Bottom Line: Old Friends was developed by Nick Ross and Tim Curcio as a spinoff from an original sketch show at New York’s Upright Citizens Brigade Theatre. The premise is pretty simple, Nick Ross runs into old “friend” Tim Curcio one afternoon. They get to talking about the past which happens to include that one time when Nick took Tim’s wife’s virginity.
It’s funny, it’s sharp and it explores interesting issues about sex, friendship and dwelling in the past.
Old Friends is comedy about friendship, sex, boundaries and virginity. It is the story of Tim and Nick, two 28 year- olds who, until now, haven’t seen each other since high school. Tim is married to his high school sweetheart, Andrea. Nick is dating Andrea’s best friend, Katie.
Everything would be fine if Nick hadn’t taken Andrea’s virginity back in high school. Since high school, Nick’s life has been impulsive and non-committal. He’s a bartender living in New York, enjoying the women and the lifestyle and taking it as it comes. Tim married Andrea, his high school sweetheart, shortly after graduating and they now live comfortably together in Manhattan.
Having never explored a life of sexual promiscuity, Tim is implicitly skeptical of Nick and deeply resents him for having slept with his wife. Nick, who has never had a serious relationship, now sees a chance to re-form some old bonds with Tim and his still very sexy wife. Old Friends follows the unlikely series of events that draw Tim and Nick ever closer, even though Tim would like nothing more than to see Nick die in a fire.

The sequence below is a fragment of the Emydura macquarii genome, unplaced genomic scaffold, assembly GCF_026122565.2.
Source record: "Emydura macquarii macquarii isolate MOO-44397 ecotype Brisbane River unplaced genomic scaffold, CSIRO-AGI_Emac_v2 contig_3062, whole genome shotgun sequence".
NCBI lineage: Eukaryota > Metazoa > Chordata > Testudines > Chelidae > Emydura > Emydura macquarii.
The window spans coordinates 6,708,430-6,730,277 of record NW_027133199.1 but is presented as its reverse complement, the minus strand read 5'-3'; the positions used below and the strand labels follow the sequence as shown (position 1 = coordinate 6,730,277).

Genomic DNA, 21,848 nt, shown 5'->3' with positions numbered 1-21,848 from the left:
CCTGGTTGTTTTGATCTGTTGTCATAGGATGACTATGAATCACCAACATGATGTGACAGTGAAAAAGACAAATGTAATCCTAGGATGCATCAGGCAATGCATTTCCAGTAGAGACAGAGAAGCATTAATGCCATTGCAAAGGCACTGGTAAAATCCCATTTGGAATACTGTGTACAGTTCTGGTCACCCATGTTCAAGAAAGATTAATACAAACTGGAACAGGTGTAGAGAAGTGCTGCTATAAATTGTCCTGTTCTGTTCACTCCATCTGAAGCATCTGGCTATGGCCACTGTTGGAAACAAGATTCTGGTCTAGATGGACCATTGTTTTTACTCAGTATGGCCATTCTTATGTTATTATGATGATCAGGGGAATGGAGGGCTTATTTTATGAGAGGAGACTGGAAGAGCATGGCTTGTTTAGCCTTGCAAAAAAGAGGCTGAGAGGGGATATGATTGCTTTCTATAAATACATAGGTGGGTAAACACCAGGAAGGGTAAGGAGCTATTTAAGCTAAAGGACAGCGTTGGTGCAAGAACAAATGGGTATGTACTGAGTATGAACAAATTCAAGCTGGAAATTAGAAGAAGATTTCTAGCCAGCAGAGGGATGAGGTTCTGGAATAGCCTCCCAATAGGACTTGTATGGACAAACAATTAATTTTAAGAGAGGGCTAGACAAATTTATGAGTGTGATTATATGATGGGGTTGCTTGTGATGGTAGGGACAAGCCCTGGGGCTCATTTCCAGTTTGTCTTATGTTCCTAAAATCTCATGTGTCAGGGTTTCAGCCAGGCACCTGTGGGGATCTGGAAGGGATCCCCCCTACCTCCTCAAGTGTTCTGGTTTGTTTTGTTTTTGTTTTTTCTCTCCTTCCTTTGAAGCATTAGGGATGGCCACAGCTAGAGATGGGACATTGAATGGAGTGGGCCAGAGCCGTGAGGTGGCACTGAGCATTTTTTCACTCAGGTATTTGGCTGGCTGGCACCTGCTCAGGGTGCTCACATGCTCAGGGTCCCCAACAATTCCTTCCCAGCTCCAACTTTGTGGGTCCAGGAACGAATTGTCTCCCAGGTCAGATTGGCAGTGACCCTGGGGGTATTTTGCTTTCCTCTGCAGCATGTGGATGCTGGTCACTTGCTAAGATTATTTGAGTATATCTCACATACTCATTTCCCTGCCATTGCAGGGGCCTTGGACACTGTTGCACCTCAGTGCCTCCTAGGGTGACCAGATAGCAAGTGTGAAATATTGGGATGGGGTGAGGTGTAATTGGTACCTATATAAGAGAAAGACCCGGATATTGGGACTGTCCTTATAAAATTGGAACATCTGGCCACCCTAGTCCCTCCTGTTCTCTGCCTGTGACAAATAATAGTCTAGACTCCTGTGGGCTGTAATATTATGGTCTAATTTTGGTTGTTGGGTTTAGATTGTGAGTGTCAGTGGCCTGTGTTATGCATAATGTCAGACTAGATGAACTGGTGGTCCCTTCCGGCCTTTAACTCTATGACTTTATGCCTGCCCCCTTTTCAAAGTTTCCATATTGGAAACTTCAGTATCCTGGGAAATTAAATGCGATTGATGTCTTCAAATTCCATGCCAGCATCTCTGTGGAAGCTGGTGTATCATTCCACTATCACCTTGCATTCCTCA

Creators: Nick Ross, Tim Curcio
Website: Old Friends
The episodes are quick and well paced, heavy on the awkward moments while maintaining a high enough joke ratio to keep you smiling throughout. (Pacing 4.5)
What’s great about this story is how the characters grow. At first Tim and Nick are constantly at each other’s throat, Nick did take Tim’s wife’s virginity oh so many years ago, but over time you can start to get the picture that they are beginning to understand each other a little bit. Even if it isn’t friendship, it is something and the story does a great job of exploring it. (Storytelling 4.5)